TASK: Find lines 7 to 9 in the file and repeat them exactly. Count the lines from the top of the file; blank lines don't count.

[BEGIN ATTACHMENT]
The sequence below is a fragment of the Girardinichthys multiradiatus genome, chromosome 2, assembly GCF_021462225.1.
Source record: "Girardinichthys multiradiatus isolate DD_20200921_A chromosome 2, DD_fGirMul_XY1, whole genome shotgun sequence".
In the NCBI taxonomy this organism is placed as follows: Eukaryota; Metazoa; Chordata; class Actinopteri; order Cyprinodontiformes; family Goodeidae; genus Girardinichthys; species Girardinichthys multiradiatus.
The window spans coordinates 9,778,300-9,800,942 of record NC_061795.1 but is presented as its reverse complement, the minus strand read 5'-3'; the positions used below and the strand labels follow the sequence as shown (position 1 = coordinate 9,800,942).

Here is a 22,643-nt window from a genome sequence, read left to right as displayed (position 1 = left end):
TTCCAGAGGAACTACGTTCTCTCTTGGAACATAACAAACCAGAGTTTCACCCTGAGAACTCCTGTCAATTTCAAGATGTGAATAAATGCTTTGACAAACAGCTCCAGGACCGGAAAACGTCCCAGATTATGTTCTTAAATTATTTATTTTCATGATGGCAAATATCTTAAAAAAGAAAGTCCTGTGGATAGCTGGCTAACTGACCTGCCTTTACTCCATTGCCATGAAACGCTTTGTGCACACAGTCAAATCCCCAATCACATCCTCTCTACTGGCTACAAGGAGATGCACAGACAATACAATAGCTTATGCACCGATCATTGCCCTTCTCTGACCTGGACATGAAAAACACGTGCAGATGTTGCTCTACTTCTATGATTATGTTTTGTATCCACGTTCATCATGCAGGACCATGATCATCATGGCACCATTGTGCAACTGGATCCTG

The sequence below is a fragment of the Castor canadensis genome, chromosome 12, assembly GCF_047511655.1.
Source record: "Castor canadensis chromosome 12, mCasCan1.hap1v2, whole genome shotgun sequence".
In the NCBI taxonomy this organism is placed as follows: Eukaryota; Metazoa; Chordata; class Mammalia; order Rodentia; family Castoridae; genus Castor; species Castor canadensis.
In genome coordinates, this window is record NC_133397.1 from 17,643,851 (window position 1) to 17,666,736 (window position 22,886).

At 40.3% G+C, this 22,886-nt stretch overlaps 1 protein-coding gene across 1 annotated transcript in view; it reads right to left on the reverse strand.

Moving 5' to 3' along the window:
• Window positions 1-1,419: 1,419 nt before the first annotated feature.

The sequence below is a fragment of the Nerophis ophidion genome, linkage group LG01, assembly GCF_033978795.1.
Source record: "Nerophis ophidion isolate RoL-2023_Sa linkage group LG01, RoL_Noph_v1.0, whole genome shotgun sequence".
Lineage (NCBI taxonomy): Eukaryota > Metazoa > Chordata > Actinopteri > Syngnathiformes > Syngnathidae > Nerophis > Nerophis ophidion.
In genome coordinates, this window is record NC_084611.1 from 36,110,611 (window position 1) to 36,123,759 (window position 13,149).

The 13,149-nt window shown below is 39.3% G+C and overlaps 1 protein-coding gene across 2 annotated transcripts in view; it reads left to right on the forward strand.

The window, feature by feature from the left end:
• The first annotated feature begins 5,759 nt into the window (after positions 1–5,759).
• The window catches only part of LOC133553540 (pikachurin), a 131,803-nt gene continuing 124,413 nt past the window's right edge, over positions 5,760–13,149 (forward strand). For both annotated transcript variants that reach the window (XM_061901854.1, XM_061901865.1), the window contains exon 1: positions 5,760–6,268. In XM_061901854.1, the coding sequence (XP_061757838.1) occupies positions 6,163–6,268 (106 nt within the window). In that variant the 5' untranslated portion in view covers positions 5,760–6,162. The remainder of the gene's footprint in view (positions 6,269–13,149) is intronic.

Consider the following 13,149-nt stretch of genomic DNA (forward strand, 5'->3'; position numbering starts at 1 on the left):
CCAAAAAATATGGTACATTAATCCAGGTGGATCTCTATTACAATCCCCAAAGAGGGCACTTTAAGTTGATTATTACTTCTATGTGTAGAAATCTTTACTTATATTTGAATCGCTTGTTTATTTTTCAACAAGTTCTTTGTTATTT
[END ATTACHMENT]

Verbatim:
The sequence below is a fragment of the Castor canadensis genome, chromosome 12, assembly GCF_047511655.1.
Source record: "Castor canadensis chromosome 12, mCasCan1.hap1v2, whole genome shotgun sequence".
In the NCBI taxonomy this organism is placed as follows: Eukaryota; Metazoa; Chordata; class Mammalia; order Rodentia; family Castoridae; genus Castor; species Castor canadensis.